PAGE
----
In 2014, Streisand cofounded the Women’s Heart Alliance, whose mission is to advocate and fund research and treatments on gender differences in CVD.
“We want to make sure women’s hearts are on everyone’s minds,” Streisand emphasized.
That quest brought her and several of the Alliance’s top leaders to NIH, which she thanked “for being a great partner in research,” particularly on the 21st Century Cures legislation that her Alliance championed to look at sex differences in biomedicine.
Streisand also acknowledged NIAID director Dr. Anthony Fauci and the REPRIEVE trial as an example of leadership in that regard. She and Fauci had teamed up in 2016 to write a Health Affairs article about inclusion and gender equity in research.
“In order for science and art together to have their greatest impact on society,” the filmmaker said, “we need to ensure that all people are included as creators and as subjects. We need everyone’s perspective at the table, at the bench, in the studio and in the lab. We need everybody’s stories reflected in our research, in our studies, on our stages and on our screens.”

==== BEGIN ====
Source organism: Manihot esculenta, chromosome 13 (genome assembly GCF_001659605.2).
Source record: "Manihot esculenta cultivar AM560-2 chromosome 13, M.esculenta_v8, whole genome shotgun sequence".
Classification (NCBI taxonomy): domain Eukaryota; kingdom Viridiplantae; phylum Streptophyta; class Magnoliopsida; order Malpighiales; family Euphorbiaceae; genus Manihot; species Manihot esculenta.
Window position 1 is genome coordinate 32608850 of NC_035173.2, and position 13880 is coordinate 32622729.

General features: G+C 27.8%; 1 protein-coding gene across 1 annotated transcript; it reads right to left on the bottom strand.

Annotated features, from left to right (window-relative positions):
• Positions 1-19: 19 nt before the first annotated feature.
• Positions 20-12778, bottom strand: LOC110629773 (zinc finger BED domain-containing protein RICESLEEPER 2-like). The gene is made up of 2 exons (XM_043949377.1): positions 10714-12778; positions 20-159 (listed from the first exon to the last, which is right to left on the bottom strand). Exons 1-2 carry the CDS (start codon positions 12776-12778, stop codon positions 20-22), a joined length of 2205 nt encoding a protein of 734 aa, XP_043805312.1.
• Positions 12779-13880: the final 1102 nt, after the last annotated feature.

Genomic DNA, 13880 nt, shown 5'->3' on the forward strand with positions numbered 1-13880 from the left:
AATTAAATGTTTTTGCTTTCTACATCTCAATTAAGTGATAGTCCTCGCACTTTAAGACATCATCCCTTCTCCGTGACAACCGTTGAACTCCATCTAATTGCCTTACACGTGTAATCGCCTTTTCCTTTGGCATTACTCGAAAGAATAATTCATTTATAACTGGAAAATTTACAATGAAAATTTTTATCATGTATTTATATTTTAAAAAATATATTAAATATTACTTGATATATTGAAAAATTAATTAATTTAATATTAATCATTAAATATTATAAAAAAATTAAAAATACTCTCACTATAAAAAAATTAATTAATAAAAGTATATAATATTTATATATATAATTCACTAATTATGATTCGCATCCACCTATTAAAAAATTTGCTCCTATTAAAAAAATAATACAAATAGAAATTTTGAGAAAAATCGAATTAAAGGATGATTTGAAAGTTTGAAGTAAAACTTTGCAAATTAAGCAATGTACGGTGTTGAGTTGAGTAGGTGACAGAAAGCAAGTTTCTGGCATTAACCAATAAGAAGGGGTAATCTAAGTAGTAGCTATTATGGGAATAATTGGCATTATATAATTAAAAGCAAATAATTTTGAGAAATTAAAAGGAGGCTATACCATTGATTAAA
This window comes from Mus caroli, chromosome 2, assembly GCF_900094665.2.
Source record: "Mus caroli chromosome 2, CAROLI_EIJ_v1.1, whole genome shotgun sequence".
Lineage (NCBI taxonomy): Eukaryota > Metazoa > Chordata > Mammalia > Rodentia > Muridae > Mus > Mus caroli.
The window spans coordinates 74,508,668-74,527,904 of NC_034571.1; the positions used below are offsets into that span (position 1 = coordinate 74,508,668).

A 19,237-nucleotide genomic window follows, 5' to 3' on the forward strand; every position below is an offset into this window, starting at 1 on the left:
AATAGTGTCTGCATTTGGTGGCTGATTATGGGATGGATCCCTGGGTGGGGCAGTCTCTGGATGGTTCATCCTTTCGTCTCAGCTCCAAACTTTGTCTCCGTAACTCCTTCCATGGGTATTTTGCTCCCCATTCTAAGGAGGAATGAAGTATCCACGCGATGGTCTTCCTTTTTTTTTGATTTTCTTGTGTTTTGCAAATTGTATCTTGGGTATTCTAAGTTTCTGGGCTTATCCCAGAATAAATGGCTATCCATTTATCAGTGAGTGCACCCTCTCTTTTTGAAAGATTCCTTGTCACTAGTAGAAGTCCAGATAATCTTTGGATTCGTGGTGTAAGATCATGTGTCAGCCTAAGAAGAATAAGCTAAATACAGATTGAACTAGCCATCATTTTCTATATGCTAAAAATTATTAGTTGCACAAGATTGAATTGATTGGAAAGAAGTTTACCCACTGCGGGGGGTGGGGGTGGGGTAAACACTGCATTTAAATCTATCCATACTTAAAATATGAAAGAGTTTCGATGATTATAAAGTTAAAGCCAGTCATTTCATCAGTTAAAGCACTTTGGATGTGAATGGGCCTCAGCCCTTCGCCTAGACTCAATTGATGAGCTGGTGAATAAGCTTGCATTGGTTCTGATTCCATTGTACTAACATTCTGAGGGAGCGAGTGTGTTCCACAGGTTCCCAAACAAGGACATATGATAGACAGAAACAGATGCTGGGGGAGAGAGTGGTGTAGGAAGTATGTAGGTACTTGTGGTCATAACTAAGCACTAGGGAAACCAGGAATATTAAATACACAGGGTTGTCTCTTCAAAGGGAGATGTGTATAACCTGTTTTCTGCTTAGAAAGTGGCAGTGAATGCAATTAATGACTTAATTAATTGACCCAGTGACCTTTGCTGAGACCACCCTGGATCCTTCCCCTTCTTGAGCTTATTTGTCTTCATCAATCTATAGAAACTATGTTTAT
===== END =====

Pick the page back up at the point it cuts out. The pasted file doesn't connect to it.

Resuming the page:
Streisand concluded with words of encouragement for all NIH’ers: “My wish for all of you is that your work will make history that shapes a future where all men and women can live their best possible lives…Keep searching for beauty in every cell.”
After her talk, the only recording artist to have number one albums in six consecutive decades sat down with Collins for an open chat on stage, where they discussed several topics from the personal (her early childhood realization of gender differences when she attended shul with her grandfather) to the professional (how the art of storytelling can effectively raise awareness about health issues such as CVD). A lab tour (see sidebar) in the Clinical Center followed the chat.
“I want to thank you for the way in which, by being here, you inspire us,” Collins said, giving Streisand an NIH “National Institutes of Hope” pin. “By the way in which you’re leading your life you inspire us, by the way in which your gifts in music, in filmmaking have blessed generations…You give us hope by the way in which you’ve conducted yourself…We think of ourselves as the ‘National Institutes of Hope’ and by being here you’ve taken our hope up a notch.”
View the archived lecture online at https://videocast.nih.gov/summary.asp?Live=27824&bhcp=1.